On the apparent attenuation in the spatial coherence estimated fromseismic arrays

TitleOn the apparent attenuation in the spatial coherence estimated fromseismic arrays
Publication TypeJournal Article
Year of Publication2014
AuthorsMenon R, Gerstoft P, Hodgkiss WS
JournalJournal of Geophysical Research-Solid Earth
Date Published2014/04
Type of ArticleArticle
ISBN Number2169-9313
Accession NumberWOS:000337688600029
Keywordsambient seismic noise; anisotropy; cross-correlation; fields; ground motion; mantle; phase-velocity maps; prediction; rayleigh; surface-wave attenuation; tomography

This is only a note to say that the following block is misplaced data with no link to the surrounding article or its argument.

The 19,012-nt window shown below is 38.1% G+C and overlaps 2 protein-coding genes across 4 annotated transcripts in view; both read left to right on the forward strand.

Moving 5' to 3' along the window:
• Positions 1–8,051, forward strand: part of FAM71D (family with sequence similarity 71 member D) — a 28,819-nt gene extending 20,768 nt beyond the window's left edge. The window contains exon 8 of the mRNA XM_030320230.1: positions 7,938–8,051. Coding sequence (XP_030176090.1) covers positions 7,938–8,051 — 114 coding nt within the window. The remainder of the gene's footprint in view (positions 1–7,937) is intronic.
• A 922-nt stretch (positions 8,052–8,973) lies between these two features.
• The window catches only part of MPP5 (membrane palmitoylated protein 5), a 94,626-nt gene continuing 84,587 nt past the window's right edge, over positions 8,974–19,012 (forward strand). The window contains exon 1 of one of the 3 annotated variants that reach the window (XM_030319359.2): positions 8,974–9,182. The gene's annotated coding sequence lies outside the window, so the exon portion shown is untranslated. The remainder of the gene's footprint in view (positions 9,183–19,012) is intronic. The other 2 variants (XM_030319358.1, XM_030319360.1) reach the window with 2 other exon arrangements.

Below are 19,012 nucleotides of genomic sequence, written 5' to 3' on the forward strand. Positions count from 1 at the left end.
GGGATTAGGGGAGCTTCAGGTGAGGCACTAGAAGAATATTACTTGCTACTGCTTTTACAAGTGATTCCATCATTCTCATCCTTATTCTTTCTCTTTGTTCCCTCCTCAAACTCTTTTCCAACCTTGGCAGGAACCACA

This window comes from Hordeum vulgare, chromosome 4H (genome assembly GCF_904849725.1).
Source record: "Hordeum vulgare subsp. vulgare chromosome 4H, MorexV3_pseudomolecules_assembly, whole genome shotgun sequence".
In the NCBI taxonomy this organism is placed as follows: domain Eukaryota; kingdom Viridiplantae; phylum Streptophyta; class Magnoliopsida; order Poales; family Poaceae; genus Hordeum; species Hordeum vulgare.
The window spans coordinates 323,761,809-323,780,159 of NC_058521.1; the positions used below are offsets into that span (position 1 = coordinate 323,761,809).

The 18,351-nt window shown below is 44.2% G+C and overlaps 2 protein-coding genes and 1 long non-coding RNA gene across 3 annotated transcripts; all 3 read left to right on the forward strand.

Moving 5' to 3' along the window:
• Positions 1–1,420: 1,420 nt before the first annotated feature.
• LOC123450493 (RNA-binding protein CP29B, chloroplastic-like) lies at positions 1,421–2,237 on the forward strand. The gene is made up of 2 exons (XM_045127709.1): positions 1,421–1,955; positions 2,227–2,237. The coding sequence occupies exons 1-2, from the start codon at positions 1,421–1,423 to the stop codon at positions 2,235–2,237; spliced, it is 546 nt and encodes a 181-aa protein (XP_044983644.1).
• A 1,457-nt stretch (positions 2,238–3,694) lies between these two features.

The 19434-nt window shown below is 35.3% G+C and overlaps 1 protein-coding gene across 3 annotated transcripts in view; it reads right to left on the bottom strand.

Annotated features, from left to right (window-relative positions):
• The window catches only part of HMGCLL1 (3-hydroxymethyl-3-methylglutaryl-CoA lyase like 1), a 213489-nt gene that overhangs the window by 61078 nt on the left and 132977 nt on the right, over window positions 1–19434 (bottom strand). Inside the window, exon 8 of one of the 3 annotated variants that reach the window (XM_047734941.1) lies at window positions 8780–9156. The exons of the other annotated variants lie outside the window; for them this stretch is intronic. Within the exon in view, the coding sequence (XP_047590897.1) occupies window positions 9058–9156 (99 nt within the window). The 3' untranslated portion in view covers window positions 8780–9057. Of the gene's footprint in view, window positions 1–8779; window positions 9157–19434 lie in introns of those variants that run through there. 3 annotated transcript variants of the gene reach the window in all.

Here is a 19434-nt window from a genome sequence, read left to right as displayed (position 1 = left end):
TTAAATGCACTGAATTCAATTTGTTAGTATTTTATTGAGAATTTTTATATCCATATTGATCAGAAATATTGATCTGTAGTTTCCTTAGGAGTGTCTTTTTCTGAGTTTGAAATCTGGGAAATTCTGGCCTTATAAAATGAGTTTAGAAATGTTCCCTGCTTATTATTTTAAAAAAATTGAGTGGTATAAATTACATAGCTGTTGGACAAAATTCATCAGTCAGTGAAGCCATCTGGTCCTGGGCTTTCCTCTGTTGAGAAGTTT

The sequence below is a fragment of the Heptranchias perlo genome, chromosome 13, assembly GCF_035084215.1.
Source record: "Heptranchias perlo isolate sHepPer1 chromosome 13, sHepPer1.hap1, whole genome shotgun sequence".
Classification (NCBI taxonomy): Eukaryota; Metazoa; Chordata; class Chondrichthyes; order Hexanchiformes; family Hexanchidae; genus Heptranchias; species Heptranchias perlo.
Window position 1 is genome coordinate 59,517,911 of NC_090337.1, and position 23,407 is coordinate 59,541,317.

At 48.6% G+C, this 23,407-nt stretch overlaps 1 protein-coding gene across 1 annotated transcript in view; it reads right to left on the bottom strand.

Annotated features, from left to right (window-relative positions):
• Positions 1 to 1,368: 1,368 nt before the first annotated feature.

Several recent studies have used the coherence of seismic noise between stations to retrieve the phase slowness and attenuation. However, there is considerable debate on the feasibility of attenuation retrieval, its interpretation, and its dependence on the noise directionality and has been the subject of several analytical and numerical studies. In this article, we perform a detailed analysis of the various factors that play a role in the estimation of spatial coherence and attenuation from seismic arrays using data from the Southern California Seismic Network. For instance, certain common preprocessing steps such as averaging neighboring frequencies to improve the estimate are sufficient to introduce attenuation-like effects. The presence of first-mode surface Rayleigh wave and P waves in addition to the fundamental mode in Southern California (at frequencies 0.05-0.2 Hz) suggests that the underlying spatial coherence is better modeled as a linear combination of the above wave types. Although this describes the observed coherence better than a simple zeroth-order Bessel function, the resulting phase cancelations due to the multiple seismic waves can be misconstrued as attenuation if not taken into consideration. Using simulations, we show that due to the slowness inhomogeneity, azimuthally averaging the coherence is not equivalent to homogenizing the medium and instead introduces apparent attenuation in the coherence due to interference. Trying to fit an exponential decay model to this apparent attenuation results in an attenuation coefficient which is similar to previously published results.

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